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Isis' influence on Christianity (part 2)


"Scholars accept that the early Christians absorbed certain aspects of the Isis cult into their own movement, such as the concept that a belief in the goddess bestowed eter-

nal life.  They also took over many of her temples.  One such shrine was at Sais, an old

capital of Egypt, which became a church of the virgin Mary in the 3rd century.  A thou-

sand years previously, as a temple to the great goddess Isis, it had carried the inscrip-

tion " I am all that was, that is, and is yet to come" - which later found it's way into the

Book of Revelationn (1:8) as the words of Yahweh.

 


The influence of the Isis cult can be found openly even in the canonical Gospels.  For

example, one of the most famous sayings of Jesus is "Come to me all you who are heavy laden, and I will refresh you.'  Because of its offer of comfort and love in the midst of life's struggle, it is often found on posters outside churches, and prefixed by the words "Jesus said".  In fact, that very phrase - word for word- was lifted entirely from the sayings of Isis.  It can still be seen inscribed over the door to a temple dedicated to her at Dendera. In any case, the succour offered in this sentence is surely that of a mother.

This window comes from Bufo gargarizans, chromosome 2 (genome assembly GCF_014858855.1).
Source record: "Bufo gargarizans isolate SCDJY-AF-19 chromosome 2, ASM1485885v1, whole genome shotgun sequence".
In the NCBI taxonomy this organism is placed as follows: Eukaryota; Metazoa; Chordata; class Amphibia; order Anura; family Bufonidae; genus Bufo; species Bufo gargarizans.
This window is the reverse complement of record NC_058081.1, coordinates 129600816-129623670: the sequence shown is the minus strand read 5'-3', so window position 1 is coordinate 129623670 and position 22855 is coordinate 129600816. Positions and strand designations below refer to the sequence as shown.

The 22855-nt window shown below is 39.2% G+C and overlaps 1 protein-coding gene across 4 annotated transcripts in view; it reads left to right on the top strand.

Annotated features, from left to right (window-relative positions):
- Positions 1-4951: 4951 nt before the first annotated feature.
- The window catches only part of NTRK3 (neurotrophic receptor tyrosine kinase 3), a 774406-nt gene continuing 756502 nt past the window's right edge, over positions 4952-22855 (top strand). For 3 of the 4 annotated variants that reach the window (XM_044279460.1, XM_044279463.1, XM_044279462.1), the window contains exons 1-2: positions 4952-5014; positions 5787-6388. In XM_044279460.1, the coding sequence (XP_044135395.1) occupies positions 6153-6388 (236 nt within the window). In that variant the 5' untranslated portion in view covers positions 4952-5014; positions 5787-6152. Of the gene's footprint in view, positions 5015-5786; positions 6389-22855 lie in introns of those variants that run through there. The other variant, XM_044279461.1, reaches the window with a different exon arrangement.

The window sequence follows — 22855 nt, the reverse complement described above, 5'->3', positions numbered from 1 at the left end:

If, as we believe, Jesus and Mary Magdelene were initiates of the Isis and Osiris myster-

ies, then 'Christianity' must have been very different from the patriarchal, God-fearing

religion it soon became...

 


...The original religion of the Hebrews, like all other ancient cultures, was polytheistic -

venerating both gods and goddeses.  Only later did Yahweh emerge as the pre-eminent

deity, and the priests effectively rewrote their history to erase - not very comprehen-

sively - the earlier worship of goddesses.  (And, as a result, the status of women declined

sharply, as it did in early Christianity for the same reason.)

 


The Hungarian born anthropologist and biblical scholar Raphael Patel, in his major work,

'The Hebrew Goddess', has conclusively demonstrated that Jews once worshipped a fe-

male deity.  Among the many examples he cites of Hebrew goddess worship is that con-

cerning Solomon's temple: despite the tradition, it was not built to honor Yahweh alone,

but also to celebrate the goddess Asherah.  Patai says:

        "...the worship of Asherah as the consort of Yahweh...was an integral element

        of religious life in ancient Israel prior to the reforms introduced by King Josiah

        in 621 BCE   (75)"

 


...Heretical goddess-worshipping Jews continued to thrive in several areas, notably

Egypt.  Even in mainstram Judaism, the goddess survived 'under cover' in two main forms.  One is the personification of Israel as a woman; the other, the figure of wis-

dom - in Hebrew 'Chokmah', or in Greek, "Sophia'.  Although usually  explained as an al-

legory for God's divine wisdom, it is clear that Chokmah has another meaning: wisdom

is portrayed as female, and as having co-existed with Yahweh from the beginning.

 


This figure is now widely acknowledged to have her origins in the goddesses of the sur-

rounding cultures.  In particular, Burton L. Mack has uncovered the influence of the Egy-

ptian goddesses Ma'at and Isis."

 


 


"The Templar Revelation"  L. Pickett and C. Prince

 


 


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